MIA: Encyclopedia of Marxism: Glossary of People



Jung, Carl (1875-1961)

Jung Swiss psychologist and psychiatrist who founded Analytic Psychology, the first great rival to Sigmund Freud's psychoanalysis. Jung proposed and developed the concepts of the extroverted and introverted personality and archetypes which have been influential in psychiatry and are the basis of the Myer-Briggs Personality types. Drawing on concepts from astrology and mythology, Jung introduced the idea of the Collective Unconscious, wherein figures repeatedly appearing in dreams, myths etc., are supposed to have a substantial, non-material reality, and Jung openly declared himself a philosophical idealist.

The son of a pastor, Jung had a lonely childhood and from an early age was observing his father's failing belief in religion and the difficulties of the other adults around him. As a teenager he was already reading widely in philosophy, and attended the Universities of Basel and Zurich and graduated as a psychiatrist in 1900.

Jung then went to work at the Burghölzli Psychiatric Clinic in Zürich and became its Director in 1903. At Burghölzli, Jung applied the method of free association, which had been applied earlier by Freud, and identified groups of words that stimulated strong responses, which Jung took to be related to the patient's suppression of some common underlying disturbance, and which he took to have a sexual content. Jung coined the term complex to refer to these clusters of associations and the psychological condition behind them.

These researches gave Jung an international reputation, and from 1907 Jung collaborated closely with Freud, leaving the Institute to set up his own practice in Zurich in 1909, while continuing to lecture at the University of Zurich. Jung's findings confirmed many of Freud's ideas, and he was widely thought of as the most likely successor to Freud. However, like very many others in the years to follow, Jung did not share Freud's obsessive and exclusive focus on sexuality as the root of psychosis and this soon lead to an acrimonious split. Jung's Psychology of the Unconscious established his international standing, and Jung resigned from Freud's International Psychoanalytic Society in 1914.

One of the difficulties in appreciating Jung's achievement is that he focussed his work very much on the study of patients with extreme personality disorders; however, the mental structures that Jung was describing are equally characteristic of normal mentality. The most widely known of these structures was his identification of the Extroverted (outward-looking) and Introverted (inward-looking) personality types. Later he described four functions of the mind – Thinking and Feeling, the different ways in which people evaluate situations (“decision instruments”), and Sensing and Intuition, the different ways in which people organise their conception of the world. In any given person, one or the other of these functions will predominate over the other. Jung presented these ideas in his 1921 Psychological Types, the first modern theory of personality.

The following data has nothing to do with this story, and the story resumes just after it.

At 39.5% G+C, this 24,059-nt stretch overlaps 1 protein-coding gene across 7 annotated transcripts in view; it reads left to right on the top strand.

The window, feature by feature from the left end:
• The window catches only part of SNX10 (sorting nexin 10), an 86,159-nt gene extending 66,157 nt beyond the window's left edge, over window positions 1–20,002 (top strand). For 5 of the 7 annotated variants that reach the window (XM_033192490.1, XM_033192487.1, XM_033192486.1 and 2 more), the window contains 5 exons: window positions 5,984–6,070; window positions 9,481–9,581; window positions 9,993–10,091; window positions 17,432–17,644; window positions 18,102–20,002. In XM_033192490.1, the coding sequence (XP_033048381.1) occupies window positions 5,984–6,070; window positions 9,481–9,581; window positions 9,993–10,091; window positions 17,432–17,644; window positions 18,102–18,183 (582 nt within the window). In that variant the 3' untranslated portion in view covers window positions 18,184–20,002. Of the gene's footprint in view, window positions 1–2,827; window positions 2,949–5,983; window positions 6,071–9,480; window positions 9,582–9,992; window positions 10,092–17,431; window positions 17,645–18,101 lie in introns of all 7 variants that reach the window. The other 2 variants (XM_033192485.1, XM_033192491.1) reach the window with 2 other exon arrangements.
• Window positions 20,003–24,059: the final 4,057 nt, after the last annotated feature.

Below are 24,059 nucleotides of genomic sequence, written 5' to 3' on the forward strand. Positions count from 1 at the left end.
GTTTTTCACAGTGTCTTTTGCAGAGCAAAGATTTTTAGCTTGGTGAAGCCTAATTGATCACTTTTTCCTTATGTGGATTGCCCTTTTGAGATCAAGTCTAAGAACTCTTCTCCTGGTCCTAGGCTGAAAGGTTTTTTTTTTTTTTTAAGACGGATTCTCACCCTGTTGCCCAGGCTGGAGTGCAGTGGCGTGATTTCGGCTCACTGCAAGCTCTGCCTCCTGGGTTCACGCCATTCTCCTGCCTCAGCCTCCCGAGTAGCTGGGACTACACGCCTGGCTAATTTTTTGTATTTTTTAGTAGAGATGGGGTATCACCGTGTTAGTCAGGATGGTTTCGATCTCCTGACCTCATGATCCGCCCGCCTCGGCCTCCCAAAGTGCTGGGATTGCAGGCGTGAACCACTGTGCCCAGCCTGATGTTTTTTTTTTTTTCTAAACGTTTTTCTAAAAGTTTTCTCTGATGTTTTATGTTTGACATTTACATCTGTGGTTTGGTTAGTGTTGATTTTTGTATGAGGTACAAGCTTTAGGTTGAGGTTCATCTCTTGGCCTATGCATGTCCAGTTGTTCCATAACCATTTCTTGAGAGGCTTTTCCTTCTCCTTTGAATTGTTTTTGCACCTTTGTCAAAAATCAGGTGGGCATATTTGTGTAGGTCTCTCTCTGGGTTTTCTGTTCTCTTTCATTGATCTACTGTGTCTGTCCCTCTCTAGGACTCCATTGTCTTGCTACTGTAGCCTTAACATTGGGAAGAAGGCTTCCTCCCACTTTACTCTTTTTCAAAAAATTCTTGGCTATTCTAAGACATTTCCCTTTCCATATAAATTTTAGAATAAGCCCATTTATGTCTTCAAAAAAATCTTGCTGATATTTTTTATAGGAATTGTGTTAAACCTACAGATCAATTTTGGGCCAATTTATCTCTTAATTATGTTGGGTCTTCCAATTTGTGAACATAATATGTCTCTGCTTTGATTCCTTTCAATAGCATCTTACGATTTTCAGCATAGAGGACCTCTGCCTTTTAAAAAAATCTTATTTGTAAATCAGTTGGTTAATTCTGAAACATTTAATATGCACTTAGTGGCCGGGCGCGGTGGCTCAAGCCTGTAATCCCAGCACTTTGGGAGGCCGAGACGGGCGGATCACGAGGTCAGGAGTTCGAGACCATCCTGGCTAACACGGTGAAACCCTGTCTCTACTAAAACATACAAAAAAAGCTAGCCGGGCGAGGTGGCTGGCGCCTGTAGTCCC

The other aspect of Jung's work which has been very influential is his approach to the analysis of dreams. After his break with Freud, Jung made an extensive study of his own dreams, taking extensive notes as soon as he awoke. Jung identified numbers of particularly vivid images, which he began to see were to be found not only in his dreams, but appeared in Mythology, and Religion across the ages, as well as being commonly reported by other people in their dreams. He coined the term Archetypes for these images – instinctive, universal images and associated behaviour patterns, and ascribed their appearance in the individual's mind to a Collective Unconscious, shared by everyone.

This linking of individual psychological experiences with belief patterns found throughout history led Jung to a study of the history of religion and social beliefs which was to be his main focus for the remainder of his life.

In later years he became Professor of Psychology at the Federal Polytechnical University in Zürich (1933-41) and Professor of Medical Psychology at the University of Basel (1943). Jung's belief that Germany held a special position in Europe, a view he was not shy to express in public, led to his being wrongly branded as a Nazi sympathiser. See his The Basic Postulates of Analytical Psychology


Jung, Franz (1888–1963) .

Higher studies, literary activities in expressionist movement. Deserted in 1914, joined Aktion group. Joined KPD(S) at Foundation Congress, in its left wing. In KAPD (Kommunistische Arbeiterpartei Deutschlands/Communist Workers Party of Germany) in 1920, delegate to Second Comintern Congress. Organiser of KAPD’s fighting groups, played important role during March Action, hunted by police, took refuge in USSR. Returned to Germany after 1923, correspondent of various journals, emigrated to USA, returned in 1945, thereafter merely literary activity.


Justo, Liborio (1902-2003)

Justo Argentinian Trotskyist. Member of the Argentine CP from 1934-37. He authored Estrategia Revolucionaria: Lucha por unidad y por liberacion nacional y social de la America Latina, 1957 and Leon Trotsky y el fracaso mundial del Trotskismo, 1959.

See Liborio Justo Archive in Spanish.